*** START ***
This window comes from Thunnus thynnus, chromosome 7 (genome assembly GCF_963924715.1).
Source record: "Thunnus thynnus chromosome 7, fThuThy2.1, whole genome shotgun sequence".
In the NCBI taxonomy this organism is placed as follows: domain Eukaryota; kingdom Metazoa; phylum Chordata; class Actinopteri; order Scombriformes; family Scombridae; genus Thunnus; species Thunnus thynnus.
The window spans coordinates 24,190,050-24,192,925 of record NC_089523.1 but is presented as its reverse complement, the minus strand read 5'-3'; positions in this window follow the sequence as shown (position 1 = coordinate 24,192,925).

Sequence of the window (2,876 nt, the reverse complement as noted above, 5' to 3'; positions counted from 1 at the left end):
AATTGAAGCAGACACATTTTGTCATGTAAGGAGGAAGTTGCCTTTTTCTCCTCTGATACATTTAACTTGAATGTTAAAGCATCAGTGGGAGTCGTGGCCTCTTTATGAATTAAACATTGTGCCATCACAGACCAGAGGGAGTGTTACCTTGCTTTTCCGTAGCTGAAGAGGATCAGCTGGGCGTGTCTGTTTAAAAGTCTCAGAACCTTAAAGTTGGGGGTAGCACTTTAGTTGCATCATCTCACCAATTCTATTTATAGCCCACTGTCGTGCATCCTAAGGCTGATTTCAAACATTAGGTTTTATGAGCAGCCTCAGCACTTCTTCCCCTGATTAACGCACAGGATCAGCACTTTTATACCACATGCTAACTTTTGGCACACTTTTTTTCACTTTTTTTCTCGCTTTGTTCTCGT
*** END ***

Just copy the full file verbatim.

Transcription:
This window comes from Thunnus thynnus, chromosome 7 (genome assembly GCF_963924715.1).
Source record: "Thunnus thynnus chromosome 7, fThuThy2.1, whole genome shotgun sequence".
In the NCBI taxonomy this organism is placed as follows: domain Eukaryota; kingdom Metazoa; phylum Chordata; class Actinopteri; order Scombriformes; family Scombridae; genus Thunnus; species Thunnus thynnus.
The window spans coordinates 24,190,050-24,192,925 of record NC_089523.1 but is presented as its reverse complement, the minus strand read 5'-3'; positions in this window follow the sequence as shown (position 1 = coordinate 24,192,925).

Sequence of the window (2,876 nt, the reverse complement as noted above, 5' to 3'; positions counted from 1 at the left end):
AATTGAAGCAGACACATTTTGTCATGTAAGGAGGAAGTTGCCTTTTTCTCCTCTGATACATTTAACTTGAATGTTAAAGCATCAGTGGGAGTCGTGGCCTCTTTATGAATTAAACATTGTGCCATCACAGACCAGAGGGAGTGTTACCTTGCTTTTCCGTAGCTGAAGAGGATCAGCTGGGCGTGTCTGTTTAAAAGTCTCAGAACCTTAAAGTTGGGGGTAGCACTTTAGTTGCATCATCTCACCAATTCTATTTATAGCCCACTGTCGTGCATCCTAAGGCTGATTTCAAACATTAGGTTTTATGAGCAGCCTCAGCACTTCTTCCCCTGATTAACGCACAGGATCAGCACTTTTATACCACATGCTAACTTTTGGCACACTTTTTTTCACTTTTTTTCTCGCTTTGTTCTCGT